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Creating The Project Scope – Introduction (#1 in the series Creating The Project Scope)
By Joseph Phillips

Do you like the smell of freshlycut grass? I do. To me, there’s something fantastic about the smell of gasoline, cut grass, and piles of steamy mulch. It brings back teenage memories of mowing acre after acre of neighborhood lawns, mulching shrubs, and sweating for a few bucks. Of course, I’d invest my lawn-mowing monies into safe ventures such as firecrackers, baseball cards, and matinees.

One lady, we’ll call her Ms. Rite, insisted on following me around her yard as I mowed. She complained about the height of the mower, the way I bagged the grass, and the way I tied my sneakers. In addition to mowing the lawn, this princess also hired me to pull the weeds, rake the leaves, trim the shrubs, clean out the gutters, and tons more—depending on the weather and when her coven was meeting.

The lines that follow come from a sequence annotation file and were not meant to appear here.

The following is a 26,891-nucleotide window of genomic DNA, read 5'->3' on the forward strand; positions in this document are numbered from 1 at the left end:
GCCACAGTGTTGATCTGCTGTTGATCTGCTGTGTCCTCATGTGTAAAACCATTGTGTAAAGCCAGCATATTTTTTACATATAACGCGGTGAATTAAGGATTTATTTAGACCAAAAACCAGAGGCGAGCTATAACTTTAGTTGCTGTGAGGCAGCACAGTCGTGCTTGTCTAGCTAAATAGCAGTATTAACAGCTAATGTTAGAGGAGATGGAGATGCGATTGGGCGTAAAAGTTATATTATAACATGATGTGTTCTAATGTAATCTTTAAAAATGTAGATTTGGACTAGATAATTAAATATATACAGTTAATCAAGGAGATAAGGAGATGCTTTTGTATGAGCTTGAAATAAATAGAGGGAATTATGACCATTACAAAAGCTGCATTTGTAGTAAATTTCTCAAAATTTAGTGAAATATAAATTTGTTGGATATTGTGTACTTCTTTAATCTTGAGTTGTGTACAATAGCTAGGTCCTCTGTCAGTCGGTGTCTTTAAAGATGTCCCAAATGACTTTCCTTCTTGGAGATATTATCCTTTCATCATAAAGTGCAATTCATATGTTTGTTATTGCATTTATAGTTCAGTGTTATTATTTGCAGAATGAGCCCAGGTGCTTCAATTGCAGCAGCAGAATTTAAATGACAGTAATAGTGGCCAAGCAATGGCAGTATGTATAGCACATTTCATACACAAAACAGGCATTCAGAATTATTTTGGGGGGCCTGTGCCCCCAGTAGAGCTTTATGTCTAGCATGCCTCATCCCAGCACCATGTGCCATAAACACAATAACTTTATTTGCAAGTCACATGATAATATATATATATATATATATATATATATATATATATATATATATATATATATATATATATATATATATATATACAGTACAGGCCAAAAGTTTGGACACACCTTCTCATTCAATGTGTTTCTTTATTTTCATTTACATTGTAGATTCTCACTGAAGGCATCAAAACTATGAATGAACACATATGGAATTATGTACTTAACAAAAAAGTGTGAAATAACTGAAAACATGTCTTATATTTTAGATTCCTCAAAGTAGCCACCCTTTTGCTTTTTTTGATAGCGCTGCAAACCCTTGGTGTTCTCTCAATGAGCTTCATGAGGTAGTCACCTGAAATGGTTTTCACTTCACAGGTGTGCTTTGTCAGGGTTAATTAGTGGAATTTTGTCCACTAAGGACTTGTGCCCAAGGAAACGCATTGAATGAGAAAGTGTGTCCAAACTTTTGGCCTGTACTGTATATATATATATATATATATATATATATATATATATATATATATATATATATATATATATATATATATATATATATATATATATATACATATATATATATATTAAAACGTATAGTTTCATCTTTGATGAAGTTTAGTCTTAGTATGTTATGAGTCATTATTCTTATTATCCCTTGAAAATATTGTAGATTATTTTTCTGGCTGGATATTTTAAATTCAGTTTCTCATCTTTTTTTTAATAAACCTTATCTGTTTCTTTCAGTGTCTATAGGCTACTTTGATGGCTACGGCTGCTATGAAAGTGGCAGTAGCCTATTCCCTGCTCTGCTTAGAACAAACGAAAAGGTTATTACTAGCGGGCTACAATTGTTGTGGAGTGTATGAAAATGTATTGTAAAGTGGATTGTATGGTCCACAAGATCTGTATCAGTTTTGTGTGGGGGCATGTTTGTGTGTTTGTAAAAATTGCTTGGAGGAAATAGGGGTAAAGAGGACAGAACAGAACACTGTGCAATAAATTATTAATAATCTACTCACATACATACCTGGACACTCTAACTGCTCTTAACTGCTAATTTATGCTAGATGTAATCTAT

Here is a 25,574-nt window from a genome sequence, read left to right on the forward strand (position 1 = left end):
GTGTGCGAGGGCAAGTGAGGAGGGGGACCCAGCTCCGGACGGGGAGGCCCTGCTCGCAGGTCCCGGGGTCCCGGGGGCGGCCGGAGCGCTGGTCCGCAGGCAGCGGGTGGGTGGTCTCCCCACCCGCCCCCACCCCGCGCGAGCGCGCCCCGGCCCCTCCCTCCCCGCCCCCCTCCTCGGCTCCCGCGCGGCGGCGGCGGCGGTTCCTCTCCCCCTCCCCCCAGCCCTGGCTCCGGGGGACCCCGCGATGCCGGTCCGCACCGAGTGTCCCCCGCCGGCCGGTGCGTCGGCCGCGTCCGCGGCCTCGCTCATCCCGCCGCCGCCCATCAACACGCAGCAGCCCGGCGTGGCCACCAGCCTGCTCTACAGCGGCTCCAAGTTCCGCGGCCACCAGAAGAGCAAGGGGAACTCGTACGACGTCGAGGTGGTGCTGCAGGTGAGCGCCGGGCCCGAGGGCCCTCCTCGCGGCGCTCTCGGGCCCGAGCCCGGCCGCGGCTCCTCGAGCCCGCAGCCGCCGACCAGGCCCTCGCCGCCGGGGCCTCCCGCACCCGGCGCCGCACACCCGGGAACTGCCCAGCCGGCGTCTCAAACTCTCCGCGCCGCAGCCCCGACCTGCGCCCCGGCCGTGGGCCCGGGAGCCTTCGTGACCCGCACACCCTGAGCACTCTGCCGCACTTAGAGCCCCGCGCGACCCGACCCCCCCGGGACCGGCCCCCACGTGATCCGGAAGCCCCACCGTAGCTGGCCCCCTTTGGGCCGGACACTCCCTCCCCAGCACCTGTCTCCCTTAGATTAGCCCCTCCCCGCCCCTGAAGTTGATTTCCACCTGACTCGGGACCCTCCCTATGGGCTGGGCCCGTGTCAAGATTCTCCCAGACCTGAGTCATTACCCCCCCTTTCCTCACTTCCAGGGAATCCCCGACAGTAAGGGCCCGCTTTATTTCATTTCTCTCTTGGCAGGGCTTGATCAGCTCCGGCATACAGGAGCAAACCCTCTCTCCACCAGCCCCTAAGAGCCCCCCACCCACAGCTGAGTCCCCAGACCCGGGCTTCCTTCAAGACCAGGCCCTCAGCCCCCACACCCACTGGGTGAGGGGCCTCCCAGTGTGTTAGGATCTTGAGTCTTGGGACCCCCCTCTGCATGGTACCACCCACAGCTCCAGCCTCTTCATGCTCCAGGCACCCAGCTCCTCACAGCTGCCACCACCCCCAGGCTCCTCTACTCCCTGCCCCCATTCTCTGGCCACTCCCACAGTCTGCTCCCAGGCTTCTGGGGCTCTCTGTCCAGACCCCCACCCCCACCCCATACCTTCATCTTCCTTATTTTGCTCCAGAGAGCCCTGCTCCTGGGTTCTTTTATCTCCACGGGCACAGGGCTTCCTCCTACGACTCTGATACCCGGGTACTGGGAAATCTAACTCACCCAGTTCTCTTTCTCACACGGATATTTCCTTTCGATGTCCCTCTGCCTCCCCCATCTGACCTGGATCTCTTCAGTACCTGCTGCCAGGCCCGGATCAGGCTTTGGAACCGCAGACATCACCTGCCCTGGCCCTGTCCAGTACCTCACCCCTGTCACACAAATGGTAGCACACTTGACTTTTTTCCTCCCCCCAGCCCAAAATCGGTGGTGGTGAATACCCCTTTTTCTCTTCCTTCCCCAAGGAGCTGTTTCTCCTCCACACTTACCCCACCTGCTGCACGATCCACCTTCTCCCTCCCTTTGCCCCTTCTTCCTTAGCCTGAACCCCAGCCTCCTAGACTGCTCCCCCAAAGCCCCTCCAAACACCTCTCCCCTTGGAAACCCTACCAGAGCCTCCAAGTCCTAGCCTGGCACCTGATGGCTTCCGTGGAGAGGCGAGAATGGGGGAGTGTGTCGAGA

It wasn’t that I didn’t want to do all those chores—it was the constant comments and the addition of activities as I completed what was agreed upon. For Ms. Rite, cleaning the gutters could easily have stretched into installing new shingles. Planting a small tree could have stretched into installing an in-ground pool. To her, a deal wasn’t a deal unless she got her 20 dollars worth. I dreaded every project I did for her because I knew that she’d change the activity as soon as “we” got started. Oh the joys.

The one thing I learned from this demanding customer was that you must have clearly defined requirements for acceptance before you begin. If only I had learned this lesson when I was 14, I could have bought a few packs more of baseball cards. When Ms. Rite hired me to pull weeds, I could have stressed that the job meant the weeds that were visible around her yard—not the ones that might be in the crawlspace or that might pop up overnight.

If I had known then what I know now, I would have defined the scope.

Joseph Phillips is the author of five books on project management and is a, PMI Project Management Professional, a CompTIA certified Project Professional, and a Certified Technical Trainer. For more information about Project Management Training, please visit Project Seminars.

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